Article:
And so to the walk itself. I was very pleased with myself for the first section which went without incident and was most enjoyable, as it should be. I did however start my walk from the layby walking towards Coaley Peak. As my walk instructions begin at Coaley Peak, I guess my blog should mirror this, so I have juggled my voice recordings accordingly.
Coaley Peak is a Wildlife Trust site that offers a vast expanse of picnic area, houses an ancient monument ie Nympsfield Long Barrow which is the remains of a Neolithic Burial Site, and offers views across the Severn Vale that are simply breathtaking, and being 778 feet above sea level, this is not surprising.
It is here, just past the pub and before you cross the next stile into fields that I was privileged to witness numerous House Martins swooping and diving around my head, some disappearing under the eaves of houses either side of me. Whilst taking a picture of one of their many nests made from mud pellets and grass, I captured two of its inhabitants peering back at me. Captivating. Love moments like these.
More fields to be crossed, followed by another road; a more minor road than the B4066 but still reasonably busy. A few carefully considered steps and it's gone, forgotten, left behind you, as ahead you descend quite steeply to the next section, that dips in and out of beautiful woodland; this is one of the most tranquil passages of today's outing.
This is also one of the spots that swallowed me up. In fact both of the sections that together added 2 1/2 hours to my first outing were in woodland which I find quite disorientating. There are so many intersections and branches to the pathways that are as complicated to follow on the map as they are when presented in front of you that, after choosing 2 or 3 different options I was no longer sure whether I was facing North, South, East or West.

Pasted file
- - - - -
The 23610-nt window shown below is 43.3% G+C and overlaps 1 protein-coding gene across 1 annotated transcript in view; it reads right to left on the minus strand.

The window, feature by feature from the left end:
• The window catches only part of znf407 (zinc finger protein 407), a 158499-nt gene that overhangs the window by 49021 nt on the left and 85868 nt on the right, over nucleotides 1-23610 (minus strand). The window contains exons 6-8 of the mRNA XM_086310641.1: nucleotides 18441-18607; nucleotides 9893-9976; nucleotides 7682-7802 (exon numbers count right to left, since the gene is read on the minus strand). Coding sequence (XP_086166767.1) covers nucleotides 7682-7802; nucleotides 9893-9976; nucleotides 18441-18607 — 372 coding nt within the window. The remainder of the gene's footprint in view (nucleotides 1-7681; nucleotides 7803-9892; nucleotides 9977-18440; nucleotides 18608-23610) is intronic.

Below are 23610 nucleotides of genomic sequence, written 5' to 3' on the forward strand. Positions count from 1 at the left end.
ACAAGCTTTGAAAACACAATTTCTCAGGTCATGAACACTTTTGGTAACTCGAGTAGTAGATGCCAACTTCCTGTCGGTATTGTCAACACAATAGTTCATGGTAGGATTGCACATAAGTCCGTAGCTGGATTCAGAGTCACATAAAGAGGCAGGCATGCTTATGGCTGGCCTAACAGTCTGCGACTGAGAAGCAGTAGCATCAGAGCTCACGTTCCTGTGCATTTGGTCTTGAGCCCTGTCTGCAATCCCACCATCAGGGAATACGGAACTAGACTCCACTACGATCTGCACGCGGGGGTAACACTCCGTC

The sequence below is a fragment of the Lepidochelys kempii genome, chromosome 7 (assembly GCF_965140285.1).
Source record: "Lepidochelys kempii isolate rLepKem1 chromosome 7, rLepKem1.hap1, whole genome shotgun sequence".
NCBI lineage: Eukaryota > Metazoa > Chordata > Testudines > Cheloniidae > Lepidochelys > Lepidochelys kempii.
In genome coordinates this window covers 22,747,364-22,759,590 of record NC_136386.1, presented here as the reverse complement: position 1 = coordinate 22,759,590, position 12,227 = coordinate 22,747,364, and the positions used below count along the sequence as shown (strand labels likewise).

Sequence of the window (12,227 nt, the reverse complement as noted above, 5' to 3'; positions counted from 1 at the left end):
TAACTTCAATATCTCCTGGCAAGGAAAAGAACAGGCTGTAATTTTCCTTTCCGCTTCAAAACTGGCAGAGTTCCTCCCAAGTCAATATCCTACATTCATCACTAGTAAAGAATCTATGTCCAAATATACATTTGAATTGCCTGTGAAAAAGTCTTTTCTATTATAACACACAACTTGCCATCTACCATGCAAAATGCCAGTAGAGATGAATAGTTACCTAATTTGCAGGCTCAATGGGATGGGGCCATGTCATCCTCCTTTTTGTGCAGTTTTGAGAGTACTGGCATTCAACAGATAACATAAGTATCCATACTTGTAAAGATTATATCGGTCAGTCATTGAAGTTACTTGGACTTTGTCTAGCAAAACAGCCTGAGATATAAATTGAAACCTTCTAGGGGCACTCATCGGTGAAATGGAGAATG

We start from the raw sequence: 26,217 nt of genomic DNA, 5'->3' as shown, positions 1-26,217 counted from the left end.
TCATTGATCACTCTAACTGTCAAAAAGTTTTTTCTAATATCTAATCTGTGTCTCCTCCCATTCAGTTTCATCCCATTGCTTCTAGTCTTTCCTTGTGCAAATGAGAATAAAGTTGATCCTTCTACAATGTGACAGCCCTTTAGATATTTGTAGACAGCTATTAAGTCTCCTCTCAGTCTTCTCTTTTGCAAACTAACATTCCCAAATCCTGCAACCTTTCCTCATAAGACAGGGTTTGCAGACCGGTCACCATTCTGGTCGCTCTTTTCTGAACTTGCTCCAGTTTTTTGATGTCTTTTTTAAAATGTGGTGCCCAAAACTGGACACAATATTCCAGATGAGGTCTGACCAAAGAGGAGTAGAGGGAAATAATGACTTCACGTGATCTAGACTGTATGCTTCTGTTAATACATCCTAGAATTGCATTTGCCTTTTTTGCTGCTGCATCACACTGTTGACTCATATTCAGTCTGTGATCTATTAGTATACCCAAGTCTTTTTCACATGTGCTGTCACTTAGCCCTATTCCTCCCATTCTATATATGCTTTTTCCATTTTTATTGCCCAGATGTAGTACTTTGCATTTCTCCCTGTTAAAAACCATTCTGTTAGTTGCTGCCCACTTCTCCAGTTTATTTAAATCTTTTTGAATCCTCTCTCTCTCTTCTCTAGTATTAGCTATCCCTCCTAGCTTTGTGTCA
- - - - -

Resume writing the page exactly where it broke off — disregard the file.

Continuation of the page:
If you have ever watched Bear Grylls' TV series the Island, quite regularly the hapless, wannabe Robinson Crusoes set off into the jungle to find food, water, shelter (before the producers have to actually tie up dinner for them to find) and, after wandering aimlessly for hours wind up back where they started. So it was with me. At one point I entered the wood via a stile, walked for what seemed like an eternity, climbing, descending, retracing steps, cursing my persistent, punctilious, prattling Pacer proclaiming how far I had come and how long it had taken me, and finally stumbled upon the stile over which I had entered the wood about 1 hour previously. Disheartened? No! I am an intrepid explorer. As it goes, I finally exited the woods just along the road from the intended pathway, only to cross the B4066 and enter the next section of woodland that was to test my map reading skills once more, or lack of them, and add another hour to my already weary limbs. I also eventually managed to exit these woods at the layby where I had parked my car but resolved that a return visit would be needed in order to untangle the jumble of paths I had stumbled upon/along and refine the walk instructions.
I therefore parked up in the layby a couple of days later and, as I have done on other projects, walked backwards to join up with the section of the walk I had been happy with and then returned notating the twists and turns, stiles and gates, paths and roads.